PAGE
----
Cheltenham Festival is the highlight of the entire jumps season, and it is now time to form a plan for profitable betting on what can be a frenzied four days in Gloucestershire. Without a level head and a clear strategy it can quickly turn into a betting disaster, with big fields of the very best horses going head to head at a fast pace over the uniquely undulating course. The bookmakers will be competing hard for the punters' pound, with numerous offers and enticing prices to tempt you in, so preparation is crucial. Here we tell you how to keep your betting in the black.
#1 Avoid the hype and gossip that flows faster than ever at this meeting
Cheltenham is a hotbed of gossip and false information, some of it often peddled in the mainstreammedia after scores of preview evenings in the lead up to the Festival. The astute punter is far betteroff using his eyes in the formbook rather than listening to the tales that fly about. Whether it is"the Irish banker of the meeting" which appear at least once on each of the four days, or the unexposed bumper performer who is the "aeroplane who works better than anything in the yard", you are better off calmly looking at the runners with a dispassionate viewpoint, looking for value and staying well clear of second hand tips.
#2 Stay away from the short priced obvious contenders
The Festival has funded many a bookmakers new Mercedes, and some of the most timid players throughout the year are willing to stand things for their maximum in the most competitive races of the season. The track at Cheltenham is unique, with the racing often on much quicker ground than the form for the past nine months (especially so in 2016 where it has seemingly been heavy or soft ground for the entire winter). They also go an overly fast pace from the tape in all the races, with competition for a good place intense among the jockeys and the track actually quite narrow and sharp in places. In short, things are ripe for an upset, with a lot of hype shortening up the public horses at the front of the market. This season Min, Douvan, Annie Power are all key to the Festival for many punters, and there prices compressed accordingly and ante post punters are already on the backfoot after the long odds-on Faugheen was withdrawn recently from the Champion hurdle with a suspensory injury.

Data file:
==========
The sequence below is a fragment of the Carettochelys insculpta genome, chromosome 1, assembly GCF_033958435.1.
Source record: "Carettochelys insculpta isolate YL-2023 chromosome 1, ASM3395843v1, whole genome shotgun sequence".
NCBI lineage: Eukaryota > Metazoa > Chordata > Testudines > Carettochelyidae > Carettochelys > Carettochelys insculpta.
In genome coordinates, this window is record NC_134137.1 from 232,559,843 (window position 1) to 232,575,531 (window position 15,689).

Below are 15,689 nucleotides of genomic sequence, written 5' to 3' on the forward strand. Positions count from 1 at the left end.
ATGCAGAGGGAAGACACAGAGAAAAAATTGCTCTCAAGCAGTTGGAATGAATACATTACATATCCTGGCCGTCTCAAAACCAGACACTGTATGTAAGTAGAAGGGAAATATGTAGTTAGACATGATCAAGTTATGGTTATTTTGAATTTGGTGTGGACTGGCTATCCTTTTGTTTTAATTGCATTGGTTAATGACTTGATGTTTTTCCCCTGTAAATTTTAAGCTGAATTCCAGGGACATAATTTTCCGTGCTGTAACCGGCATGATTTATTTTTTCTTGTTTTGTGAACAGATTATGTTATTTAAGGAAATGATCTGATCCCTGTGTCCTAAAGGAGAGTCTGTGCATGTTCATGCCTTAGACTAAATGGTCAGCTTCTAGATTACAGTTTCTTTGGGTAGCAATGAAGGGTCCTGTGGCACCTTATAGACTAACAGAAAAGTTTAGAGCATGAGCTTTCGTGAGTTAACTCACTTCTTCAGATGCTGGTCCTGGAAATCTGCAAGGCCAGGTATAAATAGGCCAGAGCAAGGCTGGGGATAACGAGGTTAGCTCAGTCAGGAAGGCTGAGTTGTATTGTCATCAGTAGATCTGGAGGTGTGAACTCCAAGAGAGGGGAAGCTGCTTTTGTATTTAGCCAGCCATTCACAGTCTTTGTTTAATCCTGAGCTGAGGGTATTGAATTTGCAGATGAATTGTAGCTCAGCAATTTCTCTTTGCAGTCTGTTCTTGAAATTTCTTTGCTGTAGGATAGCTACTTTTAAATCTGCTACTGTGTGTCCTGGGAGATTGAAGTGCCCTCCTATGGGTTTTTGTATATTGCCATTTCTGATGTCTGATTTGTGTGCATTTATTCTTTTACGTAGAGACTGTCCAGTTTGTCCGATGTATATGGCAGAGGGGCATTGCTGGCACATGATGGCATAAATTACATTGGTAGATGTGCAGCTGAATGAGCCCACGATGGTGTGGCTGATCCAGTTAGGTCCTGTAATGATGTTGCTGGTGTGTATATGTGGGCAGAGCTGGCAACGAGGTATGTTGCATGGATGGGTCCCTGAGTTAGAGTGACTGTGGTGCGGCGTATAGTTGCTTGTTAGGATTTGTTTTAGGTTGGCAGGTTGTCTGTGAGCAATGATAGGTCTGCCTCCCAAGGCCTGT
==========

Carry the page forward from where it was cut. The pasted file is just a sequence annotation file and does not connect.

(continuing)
#3 Watch the races from the past few years at the Festival
One thing I have learnt from the last 25 Cheltenham Festivals I have watched, is that form from the meeting works out again and again. Some horses peak at this time of year, others are laid out for the day by their astute trainers after running half fit for the preceding months, but for whatever reason it does produce runners (especially in the fiercely competitive, big field handicaps) that consistently perform well at this meeting. Take the time to watch the replays from the past few years, note down horses that have run well or won, and follow them again in 2016.
#4 Favour the hold up, patiently ridden horses in the big handicaps
So often at the Festival, races change dramatically late on as the runners hit the stiff uphill finish having gone off much harder than is within their comfort zone. Look out not just for horses who are suited by being dropped out and coming through late, but also side with jockeys with a proven track record at finessing tricky characters through as the complexion changes. Paul Moloney, Paul Carberry, Aidan Coleman and of course Ruby Walsh are all great judges of pace and riders to keep on side of.
#5 Get your accounts primed with every bookmaker and take advantage of all the free offers
With betting, the price is everything. Punting on every race at the Festival regardless of price is a route to the poorhouse. During this week, the normally timid layers puff out their chests and take on all-comers, duelling with their rivals in the morning and often betting to tiny or non existent margins (at around 100% or even less).
It is vital that you shop around and find the best price available about your fancy. Also get all the betting done in the morning each day as the on-course layers will be betting a lot tighter later on as they have huge expenses to cover and literally have to win several thousand pounds to break level on the week. Make sure you have accounts set up and funded with every bookmaker possible, and take advantage of all the offers, free bets and cashback over the 4 days. Typically the firms offer 1/4 the odds a place on all races, and this can offer up some excellent each-way value in the Championship races where the fields are small and few holding realistic claims.
Finally make sure you use my free and exclusive bettingexpert Guide to the 2016 Festival, with tips, previews, free bets and unique features to help find those illusive winners.